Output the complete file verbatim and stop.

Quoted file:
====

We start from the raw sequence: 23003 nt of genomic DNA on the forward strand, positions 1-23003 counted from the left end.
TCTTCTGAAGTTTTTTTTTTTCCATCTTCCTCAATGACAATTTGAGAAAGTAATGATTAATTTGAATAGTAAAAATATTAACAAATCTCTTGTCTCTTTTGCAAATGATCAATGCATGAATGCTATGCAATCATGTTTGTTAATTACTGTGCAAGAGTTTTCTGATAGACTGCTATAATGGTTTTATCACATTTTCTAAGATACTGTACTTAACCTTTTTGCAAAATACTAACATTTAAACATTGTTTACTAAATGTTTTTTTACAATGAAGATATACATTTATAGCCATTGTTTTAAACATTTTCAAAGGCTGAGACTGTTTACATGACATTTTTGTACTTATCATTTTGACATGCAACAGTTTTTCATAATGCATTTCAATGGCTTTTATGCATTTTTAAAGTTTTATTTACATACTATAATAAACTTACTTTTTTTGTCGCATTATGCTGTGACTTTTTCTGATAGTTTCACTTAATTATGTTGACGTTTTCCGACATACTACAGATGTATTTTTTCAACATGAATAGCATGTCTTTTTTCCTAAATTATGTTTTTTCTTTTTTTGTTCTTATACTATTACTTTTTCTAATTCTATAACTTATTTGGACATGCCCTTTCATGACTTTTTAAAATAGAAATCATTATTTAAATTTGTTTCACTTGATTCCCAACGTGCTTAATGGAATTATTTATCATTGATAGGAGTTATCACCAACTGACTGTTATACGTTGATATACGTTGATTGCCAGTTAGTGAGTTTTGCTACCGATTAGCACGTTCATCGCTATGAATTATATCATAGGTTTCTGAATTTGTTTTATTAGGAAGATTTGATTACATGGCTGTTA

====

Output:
We start from the raw sequence: 23003 nt of genomic DNA on the forward strand, positions 1-23003 counted from the left end.
TCTTCTGAAGTTTTTTTTTTTCCATCTTCCTCAATGACAATTTGAGAAAGTAATGATTAATTTGAATAGTAAAAATATTAACAAATCTCTTGTCTCTTTTGCAAATGATCAATGCATGAATGCTATGCAATCATGTTTGTTAATTACTGTGCAAGAGTTTTCTGATAGACTGCTATAATGGTTTTATCACATTTTCTAAGATACTGTACTTAACCTTTTTGCAAAATACTAACATTTAAACATTGTTTACTAAATGTTTTTTTACAATGAAGATATACATTTATAGCCATTGTTTTAAACATTTTCAAAGGCTGAGACTGTTTACATGACATTTTTGTACTTATCATTTTGACATGCAACAGTTTTTCATAATGCATTTCAATGGCTTTTATGCATTTTTAAAGTTTTATTTACATACTATAATAAACTTACTTTTTTTGTCGCATTATGCTGTGACTTTTTCTGATAGTTTCACTTAATTATGTTGACGTTTTCCGACATACTACAGATGTATTTTTTCAACATGAATAGCATGTCTTTTTTCCTAAATTATGTTTTTTCTTTTTTTGTTCTTATACTATTACTTTTTCTAATTCTATAACTTATTTGGACATGCCCTTTCATGACTTTTTAAAATAGAAATCATTATTTAAATTTGTTTCACTTGATTCCCAACGTGCTTAATGGAATTATTTATCATTGATAGGAGTTATCACCAACTGACTGTTATACGTTGATATACGTTGATTGCCAGTTAGTGAGTTTTGCTACCGATTAGCACGTTCATCGCTATGAATTATATCATAGGTTTCTGAATTTGTTTTATTAGGAAGATTTGATTACATGGCTGTTA